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Friedrich de la Motte Fouque
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6. Of A Nuptial Ceremony
A low knocking at the door was heard in the midst of this stillness, startling all the
inmates of the cottage; for there are times when a little circumstance, happening quite
unexpectedly, can unduly alarm us. But there was here the additional cause of alarm that
the enchanted forest lay so near, and that the little promontory seemed just now
inaccessible to human beings. They looked at each other doubtingly, as the knocking was
repeated accompanied by a deep groan, and the knight sprang to reach his sword. But the
old man whispered softly: "If it be what I fear, no weapon will help us."
Undine meanwhile approached the door and called out angrily and boldly: "Spirits of the
earth, if you wish to carry on your mischief, Kuhleborn shall teach you something better."
The terror of the rest was increased by these mysterious words; they looked fearfully at
the girl, and Huldbrand was just regaining courage enough to ask what she meant, when a
voice said without: "I am no spirit of the earth, but a spirit indeed still within its earthly
body. You within the cottage, if you fear God and will help me, open to me." At these
words, Undine had already opened the door, and had held a lamp out in the stormy night,
by which they perceived an aged priest standing there, who stepped back in terror at the
unexpected sight of the beautiful maiden. He might well think that witchcraft and magic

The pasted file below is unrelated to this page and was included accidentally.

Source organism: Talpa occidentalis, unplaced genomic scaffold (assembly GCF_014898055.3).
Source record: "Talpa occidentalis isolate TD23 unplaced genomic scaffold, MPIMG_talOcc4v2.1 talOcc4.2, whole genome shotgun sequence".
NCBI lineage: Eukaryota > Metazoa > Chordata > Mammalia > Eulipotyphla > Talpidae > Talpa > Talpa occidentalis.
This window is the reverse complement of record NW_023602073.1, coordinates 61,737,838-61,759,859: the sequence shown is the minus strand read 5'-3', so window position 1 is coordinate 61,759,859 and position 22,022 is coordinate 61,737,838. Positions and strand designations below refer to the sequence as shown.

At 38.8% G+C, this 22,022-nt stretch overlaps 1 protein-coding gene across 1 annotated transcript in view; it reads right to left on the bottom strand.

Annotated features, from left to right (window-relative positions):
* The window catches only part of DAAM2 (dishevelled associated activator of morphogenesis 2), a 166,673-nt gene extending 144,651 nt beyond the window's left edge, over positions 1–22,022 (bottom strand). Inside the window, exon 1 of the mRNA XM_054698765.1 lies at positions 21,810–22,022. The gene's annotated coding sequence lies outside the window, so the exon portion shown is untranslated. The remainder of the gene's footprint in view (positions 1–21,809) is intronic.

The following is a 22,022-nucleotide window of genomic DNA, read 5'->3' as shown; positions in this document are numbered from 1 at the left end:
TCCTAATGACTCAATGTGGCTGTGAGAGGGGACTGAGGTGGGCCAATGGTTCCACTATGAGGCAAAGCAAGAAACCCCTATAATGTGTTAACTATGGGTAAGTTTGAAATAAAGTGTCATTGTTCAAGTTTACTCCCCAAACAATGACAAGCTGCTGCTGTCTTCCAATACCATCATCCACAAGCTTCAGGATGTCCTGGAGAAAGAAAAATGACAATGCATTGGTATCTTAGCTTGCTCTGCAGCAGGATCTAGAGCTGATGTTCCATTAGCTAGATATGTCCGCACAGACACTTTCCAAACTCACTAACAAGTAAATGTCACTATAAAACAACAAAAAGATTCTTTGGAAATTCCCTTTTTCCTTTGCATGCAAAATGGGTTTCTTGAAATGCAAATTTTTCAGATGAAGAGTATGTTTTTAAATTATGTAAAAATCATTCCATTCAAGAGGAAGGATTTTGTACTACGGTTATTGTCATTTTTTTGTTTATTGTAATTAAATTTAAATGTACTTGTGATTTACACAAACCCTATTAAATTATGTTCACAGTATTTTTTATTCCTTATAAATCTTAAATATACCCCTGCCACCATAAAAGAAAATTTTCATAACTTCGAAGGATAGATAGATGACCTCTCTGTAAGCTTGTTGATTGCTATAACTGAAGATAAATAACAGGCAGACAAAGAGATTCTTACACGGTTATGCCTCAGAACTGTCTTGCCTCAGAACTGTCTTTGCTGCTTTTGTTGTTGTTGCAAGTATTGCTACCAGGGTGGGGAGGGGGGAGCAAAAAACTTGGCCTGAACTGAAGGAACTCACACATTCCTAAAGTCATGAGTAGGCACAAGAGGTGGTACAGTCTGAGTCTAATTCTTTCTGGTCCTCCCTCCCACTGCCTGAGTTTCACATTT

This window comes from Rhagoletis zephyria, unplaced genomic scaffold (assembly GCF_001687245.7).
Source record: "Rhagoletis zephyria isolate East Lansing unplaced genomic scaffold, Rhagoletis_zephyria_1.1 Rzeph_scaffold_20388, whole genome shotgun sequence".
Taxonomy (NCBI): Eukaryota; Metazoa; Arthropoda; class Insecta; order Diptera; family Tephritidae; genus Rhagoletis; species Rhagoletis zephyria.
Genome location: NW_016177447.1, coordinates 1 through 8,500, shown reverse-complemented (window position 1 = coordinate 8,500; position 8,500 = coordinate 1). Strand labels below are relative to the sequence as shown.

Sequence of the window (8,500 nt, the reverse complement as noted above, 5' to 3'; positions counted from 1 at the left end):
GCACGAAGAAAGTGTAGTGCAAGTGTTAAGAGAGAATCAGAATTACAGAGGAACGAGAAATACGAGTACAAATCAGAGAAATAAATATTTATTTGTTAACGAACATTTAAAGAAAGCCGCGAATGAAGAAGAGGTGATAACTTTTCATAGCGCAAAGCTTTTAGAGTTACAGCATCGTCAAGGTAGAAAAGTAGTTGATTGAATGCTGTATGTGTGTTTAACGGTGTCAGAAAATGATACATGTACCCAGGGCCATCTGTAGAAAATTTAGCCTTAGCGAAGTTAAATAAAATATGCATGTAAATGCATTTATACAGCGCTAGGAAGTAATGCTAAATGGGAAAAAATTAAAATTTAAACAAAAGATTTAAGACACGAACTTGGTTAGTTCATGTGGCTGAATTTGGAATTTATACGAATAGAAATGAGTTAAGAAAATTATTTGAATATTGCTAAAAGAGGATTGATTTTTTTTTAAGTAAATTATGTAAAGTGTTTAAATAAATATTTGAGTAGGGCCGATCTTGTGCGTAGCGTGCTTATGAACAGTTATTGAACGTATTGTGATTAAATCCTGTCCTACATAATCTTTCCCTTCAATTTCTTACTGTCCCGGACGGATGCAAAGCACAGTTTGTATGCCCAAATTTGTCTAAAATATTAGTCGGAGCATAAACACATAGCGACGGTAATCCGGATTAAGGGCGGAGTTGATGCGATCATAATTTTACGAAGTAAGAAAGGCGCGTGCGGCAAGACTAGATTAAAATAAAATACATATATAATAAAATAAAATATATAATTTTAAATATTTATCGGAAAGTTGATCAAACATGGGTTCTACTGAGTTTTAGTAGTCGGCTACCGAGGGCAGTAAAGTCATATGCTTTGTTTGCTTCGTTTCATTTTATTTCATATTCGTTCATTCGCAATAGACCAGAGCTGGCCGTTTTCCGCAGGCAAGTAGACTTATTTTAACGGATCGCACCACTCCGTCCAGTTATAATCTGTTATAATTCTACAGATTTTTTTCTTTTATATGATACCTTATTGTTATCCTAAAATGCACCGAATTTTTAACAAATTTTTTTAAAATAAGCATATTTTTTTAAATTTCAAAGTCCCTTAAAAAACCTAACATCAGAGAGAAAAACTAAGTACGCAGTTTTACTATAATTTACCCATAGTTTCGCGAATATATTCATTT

were at work when such a lovely form appeared at such an humble cottage door: he
therefore began to pray: "All good spirits praise the Lord!"
"I am no spectre," said Undine, smiling; "do I then look so ugly? Besides you may see the
holy words do not frighten me. I too know of God and understand how to praise Him;
every one to be sure in his own way, for so He has created us. Come in, venerable father;
you come among, good people."
The holy man entered, bowing and looking round him, with a profound, yet tender
demeanor. But the water was dropping from every fold of his dark garment, and from his
long white beard and from his gray locks. The fisherman and the knight took him to
another apartment and furnished him with other clothes, while they gate the women his
own wet attire to dry. The aged stranger thanked them humbly and courteously, but he
would on no account accept the knight's splendid mantle, which was offered to him; but
he chose instead an old gray overcoat belonging to the fisherman. They then returned to
the apartment, and the good old dame immediately vacated her easy-chair for the
reverend father, and would not rest till he had taken possession of it. "For," said she, "you
are old and exhausted, and you are moreover a man of God." Undine pushed under the
stranger's feet her little stool, on which she had been wont to sit by the side of Huldbrand,
and she showed herself in every way most gentle and kind in her care of the good old
man. Huldbrand whispered some raillery at it in her ear, but she replied very seriously:
"He is a servant of Him who created us all; holy things are not to be jested with." The
knight and the fisherman then refreshed their reverend guest with food and wine, and